Serious coastal flooding expected in Massachusetts
The high winds from the storm will drive a damaging storm surge of 2 - 4' along the coast of Eastern Massachusetts Friday night and Saturday morning. High tide Friday night will occur between 9:30 - 10 pm EST, and minor to moderate coastal flooding is expected along east and north-facing shores, when the storm surge of 2 - 3' rides in on top of the tide. Battering waves of 8 - 17' will hit the coast south of Boston in Cape Cod Bay, causing severe beach erosion. Of greater concern is the flooding that will occur during the Saturday morning high tide cycle, as that is the time of the new moon, which will bring the highest tide of the month. The ocean's height near Boston varies naturally by about ten feet between low tide and high tide, so it matters greatly when the storm surge arrives, relative to the tidal cycle. Thus we speak of the "storm tide"--how high the water gets above the high tide mark, due to the combination of the storm surge and the tide. During Hurricane Sandy, on October 29, 2012, a potentially very damaging storm surge of 4.57' hit Boston, but arrived near low tide, so the water level during the peak surge did not rise above the normal high tide mark. Fortunately, it appears that the peak storm surge from Nemo will arrive at the time of low tide early Saturday morning, and the surge will have fallen about a foot by the time the high tide arrives near 10 am EST Saturday. As of 9am EST on February 8, 2013, the latest storm surge forecast from the GFS model was calling for a storm tide of about 3.4' above high tide (MHHW, Mean Higher High Water) in Boston on Saturday morning. This would cause minor to moderate flooding in the city, and would be approximately the 10th highest water level on record. The official top 5 storm tides since 1921 at the Boston tide gauge, relative to MHHW, are:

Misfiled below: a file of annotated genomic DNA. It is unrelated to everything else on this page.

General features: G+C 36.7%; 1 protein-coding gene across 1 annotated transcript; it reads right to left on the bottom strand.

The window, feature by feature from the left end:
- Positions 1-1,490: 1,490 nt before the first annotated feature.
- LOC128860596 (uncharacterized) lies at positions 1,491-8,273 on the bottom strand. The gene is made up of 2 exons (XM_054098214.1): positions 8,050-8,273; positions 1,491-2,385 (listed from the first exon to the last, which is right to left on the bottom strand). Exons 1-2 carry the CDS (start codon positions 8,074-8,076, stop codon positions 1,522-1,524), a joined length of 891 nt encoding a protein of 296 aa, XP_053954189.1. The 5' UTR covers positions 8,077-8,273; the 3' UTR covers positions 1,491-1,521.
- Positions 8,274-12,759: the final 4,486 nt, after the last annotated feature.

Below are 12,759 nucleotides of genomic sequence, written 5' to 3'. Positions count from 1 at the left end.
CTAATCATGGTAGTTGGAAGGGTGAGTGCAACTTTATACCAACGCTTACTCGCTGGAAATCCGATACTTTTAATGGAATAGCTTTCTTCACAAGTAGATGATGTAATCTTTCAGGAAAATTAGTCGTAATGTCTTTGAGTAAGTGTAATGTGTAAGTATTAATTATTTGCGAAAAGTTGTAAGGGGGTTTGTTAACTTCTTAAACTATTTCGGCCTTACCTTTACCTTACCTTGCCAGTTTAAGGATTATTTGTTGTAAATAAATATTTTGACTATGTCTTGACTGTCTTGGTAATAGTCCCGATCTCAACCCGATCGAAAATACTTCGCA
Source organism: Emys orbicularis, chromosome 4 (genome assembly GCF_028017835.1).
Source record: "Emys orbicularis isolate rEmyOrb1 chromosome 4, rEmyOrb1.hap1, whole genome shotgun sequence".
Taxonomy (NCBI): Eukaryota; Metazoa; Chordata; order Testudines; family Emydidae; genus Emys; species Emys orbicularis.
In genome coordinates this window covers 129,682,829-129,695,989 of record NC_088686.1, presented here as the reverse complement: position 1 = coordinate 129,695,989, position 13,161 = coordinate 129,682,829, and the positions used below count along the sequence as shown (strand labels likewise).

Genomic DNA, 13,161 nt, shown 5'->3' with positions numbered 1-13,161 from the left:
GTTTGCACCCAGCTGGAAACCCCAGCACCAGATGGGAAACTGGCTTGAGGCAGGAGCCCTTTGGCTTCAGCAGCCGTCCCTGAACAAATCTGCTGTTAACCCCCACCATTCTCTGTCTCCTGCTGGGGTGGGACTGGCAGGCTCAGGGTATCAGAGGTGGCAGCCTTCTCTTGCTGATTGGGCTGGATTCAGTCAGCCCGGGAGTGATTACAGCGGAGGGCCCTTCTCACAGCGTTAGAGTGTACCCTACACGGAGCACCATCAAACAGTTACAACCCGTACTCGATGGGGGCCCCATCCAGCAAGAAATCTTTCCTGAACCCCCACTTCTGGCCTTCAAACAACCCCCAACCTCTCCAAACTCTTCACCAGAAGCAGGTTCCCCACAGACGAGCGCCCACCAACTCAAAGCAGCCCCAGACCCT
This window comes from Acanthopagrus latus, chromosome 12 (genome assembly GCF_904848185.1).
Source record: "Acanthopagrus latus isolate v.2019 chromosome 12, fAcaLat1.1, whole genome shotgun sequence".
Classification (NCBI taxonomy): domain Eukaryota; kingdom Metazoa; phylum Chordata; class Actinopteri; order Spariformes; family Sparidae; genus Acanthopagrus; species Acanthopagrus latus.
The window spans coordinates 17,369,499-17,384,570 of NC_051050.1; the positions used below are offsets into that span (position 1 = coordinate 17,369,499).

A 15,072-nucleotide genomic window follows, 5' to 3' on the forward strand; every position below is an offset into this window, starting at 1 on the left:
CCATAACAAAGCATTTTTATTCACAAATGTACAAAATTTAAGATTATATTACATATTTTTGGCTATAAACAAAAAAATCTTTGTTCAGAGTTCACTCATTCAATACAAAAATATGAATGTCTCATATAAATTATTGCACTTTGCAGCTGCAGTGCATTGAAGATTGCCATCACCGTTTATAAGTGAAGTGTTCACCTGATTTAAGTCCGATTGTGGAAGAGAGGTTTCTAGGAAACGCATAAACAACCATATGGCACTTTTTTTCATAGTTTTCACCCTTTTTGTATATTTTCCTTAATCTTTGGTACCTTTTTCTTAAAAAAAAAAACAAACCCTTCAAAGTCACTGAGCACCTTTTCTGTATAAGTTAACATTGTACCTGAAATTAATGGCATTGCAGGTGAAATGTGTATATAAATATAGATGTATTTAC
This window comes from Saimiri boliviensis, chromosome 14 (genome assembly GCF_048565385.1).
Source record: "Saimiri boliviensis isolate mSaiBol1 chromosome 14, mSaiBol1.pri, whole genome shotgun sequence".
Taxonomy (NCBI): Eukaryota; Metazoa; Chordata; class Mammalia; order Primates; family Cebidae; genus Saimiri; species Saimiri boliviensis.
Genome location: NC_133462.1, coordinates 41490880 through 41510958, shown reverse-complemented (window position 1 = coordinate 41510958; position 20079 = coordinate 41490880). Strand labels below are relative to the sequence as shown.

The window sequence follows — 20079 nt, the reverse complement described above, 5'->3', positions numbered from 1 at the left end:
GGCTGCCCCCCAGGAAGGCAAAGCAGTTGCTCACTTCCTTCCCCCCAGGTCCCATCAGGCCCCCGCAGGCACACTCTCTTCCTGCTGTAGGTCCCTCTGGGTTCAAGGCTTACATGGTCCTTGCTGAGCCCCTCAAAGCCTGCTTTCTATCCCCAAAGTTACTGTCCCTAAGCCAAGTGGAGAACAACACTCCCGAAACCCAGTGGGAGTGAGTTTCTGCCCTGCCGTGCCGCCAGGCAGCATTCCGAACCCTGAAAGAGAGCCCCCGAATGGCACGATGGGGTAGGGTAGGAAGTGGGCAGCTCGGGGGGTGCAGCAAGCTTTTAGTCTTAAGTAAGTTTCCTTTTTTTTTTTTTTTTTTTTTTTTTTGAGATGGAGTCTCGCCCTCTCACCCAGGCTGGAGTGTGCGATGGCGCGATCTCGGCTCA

1. 4.82' - February 7, 1978 (Blizzard of 1978)
2. 3.92' - January 2, 1987
3. 3.86' - October 30, 1991 (Perfect Storm)
4. 3.76' - January 28, 1979
5. 3.75' - December 12, 1992
More serious flooding is expected in Cape Cod Bay to the southeast of Boston, where the northeast winds from the storm will pile up a higher storm surge. A storm surge of 3 - 4' is predicted from Scituate to Sandwich Harbor Saturday morning. The surge will be accompanied by battering waves 18 - 26' feet high, and major flooding and significant coastal erosion is expected. Major coastal flooding is also expected on the east end of Nantucket Island.
Severe beach erosion is also expected along the north and northeast facing shores of Long Island, NY, where a storm surge of 3 - 5' will combine with 4 - 8' breaking waves. Minor to moderate coastal flooding is expected along western Long Island Sound. New York City is expecting a 2 - 4' storm surge, which will cause mostly minor flooding, with a few areas of moderate flooding.
Figure 3. Coastal flooding hazards during the high tide cycle on Saturday morning, February 9, 2013, as predicted at 5 am EDT Friday, February 8, 2013, by the NWS Boston.